At childmind.org we’ve had our heads bent over the DSM-5 this week, chasing down the changes we’ve been expecting in diagnoses that affect children.

The new piece is a very incisive conversation between Drs. Bennett Leventhal and David Shaffer, two eminent child and adolescent psychiatrists, that took place Friday for Speak Up for Kids. The doctors discussed the updates on diagnostic thinking included in the DSM-5, and the widely publicized charge that the DSM itself is invalid because it is based on clinical observation and studies, rather than on brain research. You know, the quip about how the brain didn’t read the DSM.

Dr. Shaffer sums up the history of the DSM, from its prewar origins in an effort by the Department of Defense to categorize the mental disorders suffered by veterans of the Armed Forces, to an effort to standardize what had been rough classifications into more and more precise descriptions. The gradual iteration of DSM criteria (this many symptoms, over this period of time, with this effect on functioning) was done, he notes, not to pathologize more behavior but to make it possible for researchers to be able to effectively identify subjects for their studies and, not incidentally, to make diagnosis something that many different professionals could do.

Changes in the DSM are made, he says, when new information calls into question the validity of criteria and their effectiveness in clinical setting. One example is the important new diagnosis disruptive mood disregulation disorder. It’s a response to what Dr. Shaffer describes as a real crisis in child psychiatry—an escalating number of kids being given the diagnosis of bipolar disorder when they don’t meet the criteria applied to older-onset bipolar disorder: episodes of mania. These kids are chronically irritable and prone to meltdowns, and their need for help is urgent. But they don’t follow the typical course of bipolar disorder into adulthood, and the medications used to fight bipolar disorder don’t work well for these children. Bipolar disorder is a very serious, lifelong diagnosis to give to parents, especially, he notes, “when the evidence was so weak.”

Creating a new diagnosis, he says, is the first step to studying and rethinking approaches to helping these children. Rather than developing adult bipolar disorder, many of them develop anxiety disorders as they get older. It may be more fruitful, he hypothesizes, to think of them as very anxious children. Children with early-onset anxiety fight very hard to control their environments in order to manage anxiety and feel safe; the smallest change in plans or deviation from their expectations can make them melt down. Instead of treating them with antipsychotics, it makes sense to treat them with antidepressants and other medications that are effective for anxiety. And it could change the therapeutic approach, as well—to exploring and treating the anxiety, if that’s what’s making them very upset and very aggressive, with behavioral therapy.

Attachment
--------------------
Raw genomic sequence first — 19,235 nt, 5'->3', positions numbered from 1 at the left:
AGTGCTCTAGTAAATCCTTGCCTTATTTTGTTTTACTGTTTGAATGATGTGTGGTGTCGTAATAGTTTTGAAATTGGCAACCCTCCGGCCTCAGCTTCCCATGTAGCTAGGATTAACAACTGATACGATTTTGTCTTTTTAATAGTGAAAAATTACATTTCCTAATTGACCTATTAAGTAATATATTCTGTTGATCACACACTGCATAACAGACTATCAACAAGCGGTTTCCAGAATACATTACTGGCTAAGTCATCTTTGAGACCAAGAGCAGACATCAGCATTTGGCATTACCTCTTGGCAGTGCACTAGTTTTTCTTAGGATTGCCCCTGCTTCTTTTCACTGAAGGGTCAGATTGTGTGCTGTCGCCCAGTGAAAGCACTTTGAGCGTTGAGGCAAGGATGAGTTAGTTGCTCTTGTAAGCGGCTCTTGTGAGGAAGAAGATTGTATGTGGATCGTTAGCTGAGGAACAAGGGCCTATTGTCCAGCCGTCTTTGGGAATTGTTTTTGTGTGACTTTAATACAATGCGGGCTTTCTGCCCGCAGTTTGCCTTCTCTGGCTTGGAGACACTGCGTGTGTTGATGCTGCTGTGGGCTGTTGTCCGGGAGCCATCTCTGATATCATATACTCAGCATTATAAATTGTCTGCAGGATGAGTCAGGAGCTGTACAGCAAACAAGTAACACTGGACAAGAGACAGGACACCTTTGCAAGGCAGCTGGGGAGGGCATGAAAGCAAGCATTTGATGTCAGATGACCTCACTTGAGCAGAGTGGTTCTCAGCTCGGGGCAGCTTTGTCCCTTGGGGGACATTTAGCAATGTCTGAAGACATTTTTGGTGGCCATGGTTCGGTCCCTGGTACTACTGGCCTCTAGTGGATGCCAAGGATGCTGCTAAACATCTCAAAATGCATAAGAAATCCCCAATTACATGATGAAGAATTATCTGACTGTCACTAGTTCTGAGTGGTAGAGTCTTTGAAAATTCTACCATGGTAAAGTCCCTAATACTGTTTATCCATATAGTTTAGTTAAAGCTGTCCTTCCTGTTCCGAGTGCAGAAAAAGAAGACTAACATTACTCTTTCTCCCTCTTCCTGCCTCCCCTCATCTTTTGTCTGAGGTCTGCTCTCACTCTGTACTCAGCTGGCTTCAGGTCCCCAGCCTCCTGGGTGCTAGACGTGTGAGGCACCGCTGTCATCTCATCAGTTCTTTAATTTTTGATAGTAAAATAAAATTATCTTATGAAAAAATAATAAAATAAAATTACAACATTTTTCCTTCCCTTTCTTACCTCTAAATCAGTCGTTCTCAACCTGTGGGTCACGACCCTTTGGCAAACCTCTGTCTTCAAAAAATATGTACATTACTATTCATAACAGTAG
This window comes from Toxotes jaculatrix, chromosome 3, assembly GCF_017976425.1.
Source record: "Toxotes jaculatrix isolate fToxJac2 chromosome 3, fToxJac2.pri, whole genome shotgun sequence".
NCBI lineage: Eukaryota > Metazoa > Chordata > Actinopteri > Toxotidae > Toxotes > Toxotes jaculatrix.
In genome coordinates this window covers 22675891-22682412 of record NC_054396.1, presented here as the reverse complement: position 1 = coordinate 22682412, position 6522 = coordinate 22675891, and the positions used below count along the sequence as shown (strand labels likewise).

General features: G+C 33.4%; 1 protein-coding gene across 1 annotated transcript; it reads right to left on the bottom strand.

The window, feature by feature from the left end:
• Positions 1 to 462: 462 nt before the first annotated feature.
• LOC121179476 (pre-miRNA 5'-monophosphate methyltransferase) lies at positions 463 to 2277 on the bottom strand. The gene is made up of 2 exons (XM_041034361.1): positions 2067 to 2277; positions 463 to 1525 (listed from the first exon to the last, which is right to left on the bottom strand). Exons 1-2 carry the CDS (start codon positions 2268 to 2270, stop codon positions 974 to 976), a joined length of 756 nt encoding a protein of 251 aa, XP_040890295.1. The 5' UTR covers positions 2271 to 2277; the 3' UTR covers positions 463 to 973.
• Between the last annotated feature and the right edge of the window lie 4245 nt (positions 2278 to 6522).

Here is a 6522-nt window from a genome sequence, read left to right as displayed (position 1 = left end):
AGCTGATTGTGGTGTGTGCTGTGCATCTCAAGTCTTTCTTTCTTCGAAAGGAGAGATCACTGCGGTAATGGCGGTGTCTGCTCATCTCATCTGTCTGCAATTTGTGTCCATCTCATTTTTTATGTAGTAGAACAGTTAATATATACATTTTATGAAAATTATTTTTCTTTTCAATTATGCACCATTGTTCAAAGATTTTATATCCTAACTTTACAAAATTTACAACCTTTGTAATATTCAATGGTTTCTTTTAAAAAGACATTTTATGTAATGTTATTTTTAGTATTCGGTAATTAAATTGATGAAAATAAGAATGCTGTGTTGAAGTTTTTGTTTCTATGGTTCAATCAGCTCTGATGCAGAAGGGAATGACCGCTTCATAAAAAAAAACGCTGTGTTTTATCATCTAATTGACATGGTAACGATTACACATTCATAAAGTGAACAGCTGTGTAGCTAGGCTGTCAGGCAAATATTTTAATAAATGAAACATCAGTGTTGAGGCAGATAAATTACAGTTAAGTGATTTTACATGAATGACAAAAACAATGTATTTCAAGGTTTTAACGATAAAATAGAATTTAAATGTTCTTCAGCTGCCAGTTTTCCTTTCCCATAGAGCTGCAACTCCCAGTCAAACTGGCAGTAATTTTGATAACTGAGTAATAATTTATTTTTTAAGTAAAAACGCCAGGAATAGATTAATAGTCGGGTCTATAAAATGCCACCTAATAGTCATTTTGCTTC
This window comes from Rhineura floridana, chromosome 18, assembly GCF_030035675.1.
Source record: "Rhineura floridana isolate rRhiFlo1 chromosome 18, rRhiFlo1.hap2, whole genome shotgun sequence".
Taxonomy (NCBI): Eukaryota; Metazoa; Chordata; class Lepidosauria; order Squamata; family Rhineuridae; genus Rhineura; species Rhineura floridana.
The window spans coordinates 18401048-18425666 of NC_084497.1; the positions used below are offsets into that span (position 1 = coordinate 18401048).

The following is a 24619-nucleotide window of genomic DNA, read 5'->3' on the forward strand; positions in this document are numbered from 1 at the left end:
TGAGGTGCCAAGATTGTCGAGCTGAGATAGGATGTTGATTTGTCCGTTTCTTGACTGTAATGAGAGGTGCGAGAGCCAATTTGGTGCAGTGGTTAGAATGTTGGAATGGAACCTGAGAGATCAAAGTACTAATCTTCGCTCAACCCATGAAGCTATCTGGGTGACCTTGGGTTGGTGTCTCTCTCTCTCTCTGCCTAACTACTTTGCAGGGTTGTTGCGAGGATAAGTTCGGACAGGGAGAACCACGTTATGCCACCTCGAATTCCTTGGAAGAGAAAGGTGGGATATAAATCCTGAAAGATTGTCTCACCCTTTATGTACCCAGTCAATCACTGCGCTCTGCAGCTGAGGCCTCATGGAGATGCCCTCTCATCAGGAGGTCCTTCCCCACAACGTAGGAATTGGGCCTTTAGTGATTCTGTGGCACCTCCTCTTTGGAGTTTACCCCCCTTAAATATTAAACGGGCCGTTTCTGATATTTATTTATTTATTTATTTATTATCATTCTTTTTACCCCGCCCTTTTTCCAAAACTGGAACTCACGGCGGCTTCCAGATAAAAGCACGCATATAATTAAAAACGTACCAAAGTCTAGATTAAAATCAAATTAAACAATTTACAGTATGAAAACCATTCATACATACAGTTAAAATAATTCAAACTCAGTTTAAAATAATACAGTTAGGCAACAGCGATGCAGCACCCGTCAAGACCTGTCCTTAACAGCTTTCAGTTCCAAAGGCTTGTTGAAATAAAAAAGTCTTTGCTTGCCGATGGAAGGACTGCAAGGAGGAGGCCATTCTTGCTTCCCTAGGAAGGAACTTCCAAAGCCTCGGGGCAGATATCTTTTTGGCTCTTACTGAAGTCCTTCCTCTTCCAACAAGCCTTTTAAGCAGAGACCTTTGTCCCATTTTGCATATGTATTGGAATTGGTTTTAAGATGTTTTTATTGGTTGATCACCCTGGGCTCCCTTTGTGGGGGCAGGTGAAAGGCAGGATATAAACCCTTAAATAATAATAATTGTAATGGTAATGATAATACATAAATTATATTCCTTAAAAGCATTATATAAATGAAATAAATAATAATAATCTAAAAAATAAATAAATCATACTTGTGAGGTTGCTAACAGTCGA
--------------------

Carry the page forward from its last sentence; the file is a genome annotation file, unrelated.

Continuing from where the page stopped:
Drs. Shaffer and Leventhal go through the other big changes in DSM-5 as well. They offer some interesting thoughts about the controversies that have surrounded the changes.

Specific changes, Dr. Shaffer notes, are always debated fiercely within the mental health community, with some advocating against the updates. He argues that some of the many professionals who lobby against changes in the DSM have a vested interest in seeing the criteria remain the same—books, rating scales, research projects all face updating or rethinking when the DSM changes. Some worry about schools and the insurance companies—whether they will accept the changes, rather than whether they will allow professionals to do a better job understanding and helping kids. Just something to keep in mind.

To the charge that psychiatrists are bent on medicalizing more and more of human behavior, he notes that half of the members of the committees who worked on the updates for DSM-5 are professionals other than psychiatrists. He also notes that no one is allowed on the working committees who has pharmaceutical ties or is receiving pharma research funding.

Both doctors noted that the prevalence of mental illness isn’t likely to change, but the updates may bring some different symptoms into the discussion of a disorder, and hence “make people who use it more sensitive to certain symptoms.” If your child’s diagnosis has changed, do you need to get a new diagnosis? That depends, Dr. Shaffer said, on two things: “Has the diagnosis been useful? Has it led to effective treatment?” If the answer to those questions is yes, he said, don’t worry about DSM-5. Your current diagnosis will be grandfathered in. If treatment is not working, you might want to see your clinician about how the changes affect your child.

And to the charge that the DSM is a “philistine endeavor” because it isn’t based on brain science, I think it’s safe to say that both doctors look forward to advances in brain science that will yield treatment applications, but at this point those applications are few, and the DSM is an enormously valuable tool for identifying, investigating, and treating mental illness.